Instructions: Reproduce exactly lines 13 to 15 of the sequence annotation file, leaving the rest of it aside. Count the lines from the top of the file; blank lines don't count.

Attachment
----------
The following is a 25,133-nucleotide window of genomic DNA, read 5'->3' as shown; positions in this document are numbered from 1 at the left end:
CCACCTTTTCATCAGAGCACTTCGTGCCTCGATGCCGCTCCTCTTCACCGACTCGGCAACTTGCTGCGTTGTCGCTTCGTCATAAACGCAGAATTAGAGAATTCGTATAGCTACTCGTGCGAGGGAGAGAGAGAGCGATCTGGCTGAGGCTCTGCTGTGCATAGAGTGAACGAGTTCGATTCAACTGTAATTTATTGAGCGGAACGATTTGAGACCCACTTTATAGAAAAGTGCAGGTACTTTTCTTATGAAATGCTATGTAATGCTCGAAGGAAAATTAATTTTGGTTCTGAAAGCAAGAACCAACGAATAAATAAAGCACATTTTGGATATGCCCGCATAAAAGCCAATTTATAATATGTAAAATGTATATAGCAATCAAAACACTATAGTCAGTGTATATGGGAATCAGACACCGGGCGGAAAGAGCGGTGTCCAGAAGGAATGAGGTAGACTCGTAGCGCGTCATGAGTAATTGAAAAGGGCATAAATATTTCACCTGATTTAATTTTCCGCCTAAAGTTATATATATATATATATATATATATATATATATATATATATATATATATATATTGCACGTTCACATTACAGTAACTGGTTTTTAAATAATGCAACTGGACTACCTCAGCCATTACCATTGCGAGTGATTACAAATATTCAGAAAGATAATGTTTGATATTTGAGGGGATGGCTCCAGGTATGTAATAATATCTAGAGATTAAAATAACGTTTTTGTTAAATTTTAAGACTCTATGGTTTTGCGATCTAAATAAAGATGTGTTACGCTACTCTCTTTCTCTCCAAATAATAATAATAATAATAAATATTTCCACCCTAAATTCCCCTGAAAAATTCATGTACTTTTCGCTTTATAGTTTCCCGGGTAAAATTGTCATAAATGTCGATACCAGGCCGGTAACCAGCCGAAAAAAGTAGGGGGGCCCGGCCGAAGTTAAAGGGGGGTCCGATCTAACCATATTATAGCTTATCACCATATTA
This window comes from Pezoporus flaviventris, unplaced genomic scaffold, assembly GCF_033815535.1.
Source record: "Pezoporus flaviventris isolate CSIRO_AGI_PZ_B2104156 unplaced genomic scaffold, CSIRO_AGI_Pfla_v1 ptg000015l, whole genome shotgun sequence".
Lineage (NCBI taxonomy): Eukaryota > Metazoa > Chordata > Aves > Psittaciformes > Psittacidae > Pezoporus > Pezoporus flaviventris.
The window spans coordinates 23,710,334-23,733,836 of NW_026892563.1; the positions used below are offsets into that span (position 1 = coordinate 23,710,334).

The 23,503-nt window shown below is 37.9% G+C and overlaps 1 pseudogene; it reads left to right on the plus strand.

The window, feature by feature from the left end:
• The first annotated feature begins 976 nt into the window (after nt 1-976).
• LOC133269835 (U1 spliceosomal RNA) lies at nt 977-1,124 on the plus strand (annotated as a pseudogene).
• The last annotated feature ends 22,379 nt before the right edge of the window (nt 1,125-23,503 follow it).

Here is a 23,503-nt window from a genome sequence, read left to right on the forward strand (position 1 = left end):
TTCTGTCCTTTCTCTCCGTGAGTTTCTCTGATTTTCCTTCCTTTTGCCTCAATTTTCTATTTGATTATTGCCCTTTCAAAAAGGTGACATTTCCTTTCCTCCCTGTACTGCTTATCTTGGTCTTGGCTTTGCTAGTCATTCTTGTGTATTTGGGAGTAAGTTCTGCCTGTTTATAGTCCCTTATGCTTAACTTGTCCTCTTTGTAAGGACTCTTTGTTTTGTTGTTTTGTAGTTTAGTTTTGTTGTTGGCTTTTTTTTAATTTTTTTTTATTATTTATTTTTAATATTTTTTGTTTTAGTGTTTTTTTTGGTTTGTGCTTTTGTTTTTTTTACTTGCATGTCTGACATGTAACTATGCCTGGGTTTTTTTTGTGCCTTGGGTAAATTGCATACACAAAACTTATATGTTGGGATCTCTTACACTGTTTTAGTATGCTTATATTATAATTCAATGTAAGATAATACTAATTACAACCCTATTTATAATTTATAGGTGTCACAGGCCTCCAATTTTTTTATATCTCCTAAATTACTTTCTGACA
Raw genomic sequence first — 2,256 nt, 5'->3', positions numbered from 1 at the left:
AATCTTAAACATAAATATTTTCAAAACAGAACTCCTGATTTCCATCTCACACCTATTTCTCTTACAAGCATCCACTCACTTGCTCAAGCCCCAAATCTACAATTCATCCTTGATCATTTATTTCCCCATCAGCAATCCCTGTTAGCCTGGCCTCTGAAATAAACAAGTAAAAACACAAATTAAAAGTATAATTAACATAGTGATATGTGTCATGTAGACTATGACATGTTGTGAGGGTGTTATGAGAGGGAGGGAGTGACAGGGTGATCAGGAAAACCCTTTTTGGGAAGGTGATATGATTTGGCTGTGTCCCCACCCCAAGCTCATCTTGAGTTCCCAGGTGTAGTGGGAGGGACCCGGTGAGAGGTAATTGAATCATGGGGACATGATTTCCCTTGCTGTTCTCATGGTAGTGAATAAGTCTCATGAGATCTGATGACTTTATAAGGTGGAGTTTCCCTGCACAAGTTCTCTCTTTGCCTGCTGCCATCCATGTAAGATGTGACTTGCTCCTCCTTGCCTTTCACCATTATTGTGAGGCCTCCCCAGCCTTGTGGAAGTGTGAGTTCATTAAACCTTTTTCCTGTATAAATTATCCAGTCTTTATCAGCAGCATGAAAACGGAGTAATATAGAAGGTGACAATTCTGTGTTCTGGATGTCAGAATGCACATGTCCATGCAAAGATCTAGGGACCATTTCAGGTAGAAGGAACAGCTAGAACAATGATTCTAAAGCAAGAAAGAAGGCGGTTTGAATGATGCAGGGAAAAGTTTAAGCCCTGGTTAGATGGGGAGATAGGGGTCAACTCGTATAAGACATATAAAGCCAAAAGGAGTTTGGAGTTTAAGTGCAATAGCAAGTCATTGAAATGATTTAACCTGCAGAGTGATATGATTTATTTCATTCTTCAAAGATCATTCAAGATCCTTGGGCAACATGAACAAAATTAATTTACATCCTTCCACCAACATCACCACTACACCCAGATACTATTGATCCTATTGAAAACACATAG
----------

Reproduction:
TTCTGTCCTTTCTCTCCGTGAGTTTCTCTGATTTTCCTTCCTTTTGCCTCAATTTTCTATTTGATTATTGCCCTTTCAAAAAGGTGACATTTCCTTTCCTCCCTGTACTGCTTATCTTGGTCTTGGCTTTGCTAGTCATTCTTGTGTATTTGGGAGTAAGTTCTGCCTGTTTATAGTCCCTTATGCTTAACTTGTCCTCTTTGTAAGGACTCTTTGTTTTGTTGTTTTGTAGTTTAGTTTTGTTGTTGGCTTTTTTTTAATTTTTTTTTATTATTTATTTTTAATATTTTTTGTTTTAGTGTTTTTTTTGGTTTGTGCTTTTGTTTTTTTTACTTGCATGTCTGACATGTAACTATGCCTGGGTTTTTTTTGTGCCTTGGGTAAATTGCATACACAAAACTTATATGTTGGGATCTCTTACACTGTTTTAGTATGCTTATATTATAATTCAATGTAAGATAATACTAATTACAACCCTATTTATAATTTATAGGTGTCACAGGCCTCCAATTTTTTTATATCTCCTAAATTACTTTCTGACA
Raw genomic sequence first — 2,256 nt, 5'->3', positions numbered from 1 at the left:
AATCTTAAACATAAATATTTTCAAAACAGAACTCCTGATTTCCATCTCACACCTATTTCTCTTACAAGCATCCACTCACTTGCTCAAGCCCCAAATCTACAATTCATCCTTGATCATTTATTTCCCCATCAGCAATCCCTGTTAGCCTGGCCTCTGAAATAAACAAGTAAAAACACAAATTAAAAGTATAATTAACATAGTGATATGTGTCATGTAGACTATGACATGTTGTGAGGGTGTTATGAGAGGGAGGGAGTGACAGGGTGATCAGGAAAACCCTTTTTGGGAAGGTGATATGATTTGGCTGTGTCCCCACCCCAAGCTCATCTTGAGTTCCCAGGTGTAGTGGGAGGGACCCGGTGAGAGGTAATTGAATCATGGGGACATGATTTCCCTTGCTGTTCTCATGGTAGTGAATAAGTCTCATGAGATCTGATGACTTTATAAGGTGGAGTTTCCCTGCACAAGTTCTCTCTTTGCCTGCTGCCATCCATGTAAGATGTGACTTGCTCCTCCTTGCCTTTCACCATTATTGTGAGGCCTCCCCAGCCTTGTGGAAGTGTGAGTTCATTAAACCTTTTTCCTGTATAAATTATCCAGTCTTTATCAGCAGCATGAAAACGGAGTAATATAGAAGGTGACAATTCTGTGTTCTGGATGTCAGAATGCACATGTCCATGCAAAGATCTAGGGACCATTTCAGGTAGAAGGAACAGCTAGAACAATGATTCTAAAGCAAGAAAGAAGGCGGTTTGAATGATGCAGGGAAAAGTTTAAGCCCTGGTTAGATGGGGAGATAGGGGTCAACTCGTATAAGACATATAAAGCCAAAAGGAGTTTGGAGTTTAAGTGCAATAGCAAGTCATTGAAATGATTTAACCTGCAGAGTGATATGATTTATTTCATTCTTCAAAGATCATTCAAGATCCTTGGGCAACATGAACAAAATTAATTTACATCCTTCCACCAACATCACCACTACACCCAGATACTATTGATCCTATTGAAAACACATAG